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Taiwan Machine Tools | July 24, 2017

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Taiwan ranks among top 5 nations in US patents

Taiwan ranks among top 5 nations in US patents

Taiwan ranks fifth globally in the number of patents acquired in the U.S., according to a technological competitiveness report published Oct. 13 by Taipei City-based National Applied Research Laboratories.

For the period 2009 to 2013, Taiwan obtained more than 40,000 patents in the U.S., or 3.62 percent of the total number granted. The patents were primarily in the fields of audiovisual technologies, electronics, energy generation, optical devices and semiconductors.

The figure put Taiwan behind the U.S., Japan, South Korea and Germany in that order. However, in terms of technological influence, Taiwan outperformed the latter two countries, according to the NARL report.

Technological influence is determined by comparing the citation frequency of a nation’s patents with the global average. According to Chang Shu-hao, an associate research fellow at NARL’s Science and Technology Policy Research and Information Center, Taiwan achieved a high rate of citations due to its expertise in the development of machine tools and Productivity 4.0 technologies.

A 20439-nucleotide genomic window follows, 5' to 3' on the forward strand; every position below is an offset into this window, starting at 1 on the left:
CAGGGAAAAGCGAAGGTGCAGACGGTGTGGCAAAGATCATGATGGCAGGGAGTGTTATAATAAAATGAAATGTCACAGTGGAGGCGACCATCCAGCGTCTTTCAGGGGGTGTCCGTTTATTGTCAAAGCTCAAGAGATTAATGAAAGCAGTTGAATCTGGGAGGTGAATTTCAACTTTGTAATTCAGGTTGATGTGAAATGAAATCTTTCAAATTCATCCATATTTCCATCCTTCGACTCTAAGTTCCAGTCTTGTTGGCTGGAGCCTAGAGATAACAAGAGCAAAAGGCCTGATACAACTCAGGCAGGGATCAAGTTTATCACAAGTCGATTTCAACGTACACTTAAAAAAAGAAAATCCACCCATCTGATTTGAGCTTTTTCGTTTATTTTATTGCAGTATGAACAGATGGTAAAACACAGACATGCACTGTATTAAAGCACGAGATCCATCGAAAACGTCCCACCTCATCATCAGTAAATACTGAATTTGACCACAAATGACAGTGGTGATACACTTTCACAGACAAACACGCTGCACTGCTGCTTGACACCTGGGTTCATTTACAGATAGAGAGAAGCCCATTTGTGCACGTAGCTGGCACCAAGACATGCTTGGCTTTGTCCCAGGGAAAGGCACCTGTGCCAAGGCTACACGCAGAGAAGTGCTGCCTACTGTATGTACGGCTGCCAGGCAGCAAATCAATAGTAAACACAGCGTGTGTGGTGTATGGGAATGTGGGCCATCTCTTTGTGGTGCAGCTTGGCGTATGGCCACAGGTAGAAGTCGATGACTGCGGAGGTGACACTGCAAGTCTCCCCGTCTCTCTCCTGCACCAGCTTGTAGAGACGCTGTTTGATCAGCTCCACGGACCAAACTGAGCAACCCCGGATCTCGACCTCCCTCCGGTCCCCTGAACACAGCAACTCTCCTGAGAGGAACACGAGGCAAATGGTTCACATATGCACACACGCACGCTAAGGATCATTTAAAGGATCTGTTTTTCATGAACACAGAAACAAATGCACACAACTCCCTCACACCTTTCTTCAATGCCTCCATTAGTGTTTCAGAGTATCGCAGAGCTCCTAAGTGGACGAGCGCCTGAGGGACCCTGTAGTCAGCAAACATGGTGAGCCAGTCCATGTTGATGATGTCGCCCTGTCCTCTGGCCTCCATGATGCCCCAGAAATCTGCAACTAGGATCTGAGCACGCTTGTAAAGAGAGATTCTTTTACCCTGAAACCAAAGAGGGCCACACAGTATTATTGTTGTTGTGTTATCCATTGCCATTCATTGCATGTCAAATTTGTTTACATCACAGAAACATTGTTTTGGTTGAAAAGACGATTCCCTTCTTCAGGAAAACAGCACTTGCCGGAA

“Although only 700-plus homegrown patents were filed for machine tools during the five-year period, the number of citations was remarkably high,” Chang said.

He added that Taiwan is increasing its capabilities in the area of data processing, which spans cloud computing, data mining, the Internet of Things and system integration, as evidenced by the country’s new Productivity 4.0 initiative.

The program was launched this month by the Cabinet to help boost the nation’s ICT-based economy. Given Taiwan’s success in pioneering technological innovations, it is hoped this initiative will advance local industrial upgrade and create new products tailored to meet the needs of consumers in the 21st century.

The NARL report also measured academic research capacity, finding that Taiwan ranked 16th globally in the number of academic papers published from 2009 to 2013. The nation averaged 1,198 papers per million people, placing it ahead of Japan, South Korea and mainland China in Asia, according to the study.

Analyzing academic paper citations, the report found Taiwan has world-leading expertise in agricultural research, and is exhibiting stable development in the fields of chemistry, earth science and mathematics. (YHC-CM)

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